Instead, Indigo finds a true friend in Paige who is loyal to her from the start. Bishop enters the scene as a mysterious stranger who Indigo just can’t figure out. Is he for real? Or is he something otherworldly altogether? After Indigo, Paige, and Bishop go out on the town, that’s when things really start to heat up in this story. There will be some heartbreak, challenges, and a few laughs along the way. Will Indigo learn the truth about her heritage and take on her chosen destiny? The world of witches is complicated and this book had several twists and turns in plot woven within a battle between witches and witch hunters that made me definitely want to keep reading this series. Hexed is an action-packed read and I am looking forward to the sequel!
Some of my favorite quotes-
“And I just know that this memory will be forever burned into my brain, because this kind of magic – the kind that can’t be conjured with a spell, where everything is just right, and all your problems vanish for three perfect minutes – doesn’t happen everyday.” Indigo Blackwood

” So you’re telling me that on the next full moon, I’m going to turn into a witch.”
” yes.” he nods solemnly. ” You’ll grow a hooknose within a hairy mole at the end, and your hair will turn gray and frizzy– or more frizzy, rather—and your back will grow a hump any camel would envy, and– "Be serious for once.” Indigo & Bishop

Mrs. Librarian Lady is a cool cat who loves to read YA books!

Friday, December 12, 2014

I want to meet Simon & Baz - Fangirl by Rainbow Rowell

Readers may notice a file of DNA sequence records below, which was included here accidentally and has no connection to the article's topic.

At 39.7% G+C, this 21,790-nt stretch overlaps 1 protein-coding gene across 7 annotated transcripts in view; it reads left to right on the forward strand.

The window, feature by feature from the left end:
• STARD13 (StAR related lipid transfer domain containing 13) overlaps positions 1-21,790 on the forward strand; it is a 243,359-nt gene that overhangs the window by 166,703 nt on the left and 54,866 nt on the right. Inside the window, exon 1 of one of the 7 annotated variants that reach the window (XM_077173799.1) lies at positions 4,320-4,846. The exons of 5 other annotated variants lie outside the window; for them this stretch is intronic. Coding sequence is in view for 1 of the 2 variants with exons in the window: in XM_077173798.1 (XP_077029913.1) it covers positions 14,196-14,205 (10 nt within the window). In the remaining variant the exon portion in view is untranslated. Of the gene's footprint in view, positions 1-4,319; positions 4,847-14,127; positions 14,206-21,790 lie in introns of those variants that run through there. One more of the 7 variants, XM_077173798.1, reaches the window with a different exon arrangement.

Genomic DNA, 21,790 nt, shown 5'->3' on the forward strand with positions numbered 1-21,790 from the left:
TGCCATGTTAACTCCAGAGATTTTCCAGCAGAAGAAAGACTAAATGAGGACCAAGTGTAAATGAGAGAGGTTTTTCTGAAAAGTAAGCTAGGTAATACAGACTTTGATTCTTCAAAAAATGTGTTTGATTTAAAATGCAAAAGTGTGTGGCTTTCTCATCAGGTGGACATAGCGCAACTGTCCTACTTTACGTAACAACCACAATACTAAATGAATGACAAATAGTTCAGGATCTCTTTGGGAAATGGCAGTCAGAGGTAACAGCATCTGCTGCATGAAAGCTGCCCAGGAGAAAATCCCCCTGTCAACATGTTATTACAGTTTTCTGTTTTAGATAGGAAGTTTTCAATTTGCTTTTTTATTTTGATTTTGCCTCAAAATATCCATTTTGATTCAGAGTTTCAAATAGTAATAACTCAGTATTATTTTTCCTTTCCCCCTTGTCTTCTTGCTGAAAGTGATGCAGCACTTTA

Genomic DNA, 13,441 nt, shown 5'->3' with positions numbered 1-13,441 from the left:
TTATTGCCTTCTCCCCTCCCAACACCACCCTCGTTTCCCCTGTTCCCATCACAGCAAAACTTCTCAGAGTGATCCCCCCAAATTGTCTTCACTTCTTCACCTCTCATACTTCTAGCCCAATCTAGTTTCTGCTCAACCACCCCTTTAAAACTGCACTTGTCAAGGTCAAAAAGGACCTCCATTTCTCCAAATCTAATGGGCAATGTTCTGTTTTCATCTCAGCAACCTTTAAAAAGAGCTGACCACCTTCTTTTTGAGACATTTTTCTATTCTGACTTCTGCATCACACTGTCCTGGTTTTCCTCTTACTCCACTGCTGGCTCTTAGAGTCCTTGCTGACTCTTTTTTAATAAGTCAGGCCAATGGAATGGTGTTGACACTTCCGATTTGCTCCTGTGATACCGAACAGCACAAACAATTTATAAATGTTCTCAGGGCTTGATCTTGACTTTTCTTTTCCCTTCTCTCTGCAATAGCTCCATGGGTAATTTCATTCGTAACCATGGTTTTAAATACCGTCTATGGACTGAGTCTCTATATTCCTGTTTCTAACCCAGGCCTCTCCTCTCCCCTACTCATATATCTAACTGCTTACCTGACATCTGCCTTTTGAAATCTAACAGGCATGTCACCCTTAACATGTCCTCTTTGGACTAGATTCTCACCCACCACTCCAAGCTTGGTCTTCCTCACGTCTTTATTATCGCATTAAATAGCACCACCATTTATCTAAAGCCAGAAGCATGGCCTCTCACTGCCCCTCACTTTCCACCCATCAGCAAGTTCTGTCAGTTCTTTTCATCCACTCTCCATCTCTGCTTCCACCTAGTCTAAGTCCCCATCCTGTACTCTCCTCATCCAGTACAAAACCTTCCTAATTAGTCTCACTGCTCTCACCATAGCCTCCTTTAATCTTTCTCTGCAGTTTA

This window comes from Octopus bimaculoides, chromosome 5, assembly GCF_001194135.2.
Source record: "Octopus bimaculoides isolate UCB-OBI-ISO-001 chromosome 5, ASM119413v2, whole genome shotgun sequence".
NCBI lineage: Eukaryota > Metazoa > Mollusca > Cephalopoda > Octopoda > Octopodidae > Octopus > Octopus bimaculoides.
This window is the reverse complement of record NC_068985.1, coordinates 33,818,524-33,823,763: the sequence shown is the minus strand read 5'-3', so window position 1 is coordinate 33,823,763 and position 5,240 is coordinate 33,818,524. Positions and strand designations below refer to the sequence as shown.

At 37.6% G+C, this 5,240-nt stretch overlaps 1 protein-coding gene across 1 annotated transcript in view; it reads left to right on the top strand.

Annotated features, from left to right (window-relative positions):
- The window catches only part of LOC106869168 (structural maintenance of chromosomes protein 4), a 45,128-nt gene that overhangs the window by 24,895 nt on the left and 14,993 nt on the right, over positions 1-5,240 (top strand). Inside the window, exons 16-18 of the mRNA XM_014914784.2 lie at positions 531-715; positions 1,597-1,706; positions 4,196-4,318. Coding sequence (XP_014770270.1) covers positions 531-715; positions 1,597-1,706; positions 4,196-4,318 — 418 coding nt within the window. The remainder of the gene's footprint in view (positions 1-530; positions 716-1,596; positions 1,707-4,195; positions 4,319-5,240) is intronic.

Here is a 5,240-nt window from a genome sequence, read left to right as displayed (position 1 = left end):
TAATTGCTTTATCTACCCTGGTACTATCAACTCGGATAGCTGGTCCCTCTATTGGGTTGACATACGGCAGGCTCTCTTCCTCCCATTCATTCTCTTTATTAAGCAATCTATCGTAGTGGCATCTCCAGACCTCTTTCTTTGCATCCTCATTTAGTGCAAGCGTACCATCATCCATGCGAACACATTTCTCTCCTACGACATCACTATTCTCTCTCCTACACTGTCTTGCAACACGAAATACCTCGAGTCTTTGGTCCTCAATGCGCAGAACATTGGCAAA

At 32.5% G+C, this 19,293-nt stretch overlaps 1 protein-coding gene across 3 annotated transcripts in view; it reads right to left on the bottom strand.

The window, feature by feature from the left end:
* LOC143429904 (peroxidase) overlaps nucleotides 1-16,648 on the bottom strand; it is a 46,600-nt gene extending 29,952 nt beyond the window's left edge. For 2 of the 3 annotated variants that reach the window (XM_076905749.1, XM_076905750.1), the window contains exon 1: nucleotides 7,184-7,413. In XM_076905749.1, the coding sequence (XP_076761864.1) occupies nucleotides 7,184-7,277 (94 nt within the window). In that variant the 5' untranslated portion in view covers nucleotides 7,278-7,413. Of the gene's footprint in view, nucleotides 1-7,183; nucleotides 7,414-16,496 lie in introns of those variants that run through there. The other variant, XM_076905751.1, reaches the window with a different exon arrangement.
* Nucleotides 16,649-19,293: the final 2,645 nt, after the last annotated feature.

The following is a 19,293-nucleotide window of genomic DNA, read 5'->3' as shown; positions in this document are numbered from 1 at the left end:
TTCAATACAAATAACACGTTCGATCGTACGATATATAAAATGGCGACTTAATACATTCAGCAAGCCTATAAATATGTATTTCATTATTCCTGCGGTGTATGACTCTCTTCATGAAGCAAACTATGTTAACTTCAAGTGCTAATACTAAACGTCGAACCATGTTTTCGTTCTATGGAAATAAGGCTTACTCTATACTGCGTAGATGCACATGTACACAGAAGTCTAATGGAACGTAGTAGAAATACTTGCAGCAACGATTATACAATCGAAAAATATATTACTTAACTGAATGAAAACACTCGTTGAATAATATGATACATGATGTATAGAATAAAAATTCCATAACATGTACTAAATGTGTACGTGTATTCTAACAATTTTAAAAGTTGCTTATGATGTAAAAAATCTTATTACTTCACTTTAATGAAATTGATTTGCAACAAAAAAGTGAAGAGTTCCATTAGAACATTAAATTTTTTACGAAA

FANGIRL by Rainbow Rowell
A coming-of-age tale of the joys and sorrows of fanfiction as well as the intriguing relationship between twins.

Cath is a Simon Snow fan. Okay, the whole world is a Simon Snow fan . . . For Cath, being a fan is her life—and she’s really good at it. She and her twin sister, Wren, ensconced themselves in the Simon Snow series when they were just kids; it’s what got them through their mother leaving. Reading. Rereading the series. Hanging out in Simon Snow forums, writing Simon Snow fan fiction, and dressing up like the characters for every movie premiere that’s all she has ever known until now. Now she and her Wren have moved away to college and Cath’s sister has mostly grown away from fandom, but Cath can’t let go. She doesn’t want to let go.

Before they left for college, Wren told Cath she didn’t want to be roommates. This leaves Cath to fend for herself in a new school with new people, which is completely outside of her comfort zone. She gets paired with Reagan a loud and vivacious roommate and her charming, always-around boyfriend, she has a fiction-writing professor who thinks fan fiction is a horrid crime to literature writing, she meets handsome classmate who only wants to steal her words . . . And she can’t stop worrying about her dad, who has always had erratic behavior and has never really been alone.

For Cath, the questions are: Can she make it in college, Will she ever make any friends, and does she need Wren, or is it really the other way around? Another huge question is can Wren let go of Simon Snow? And, is she capable of letting other human beings into her life or will the walls that she has built since her mom left stay up forever?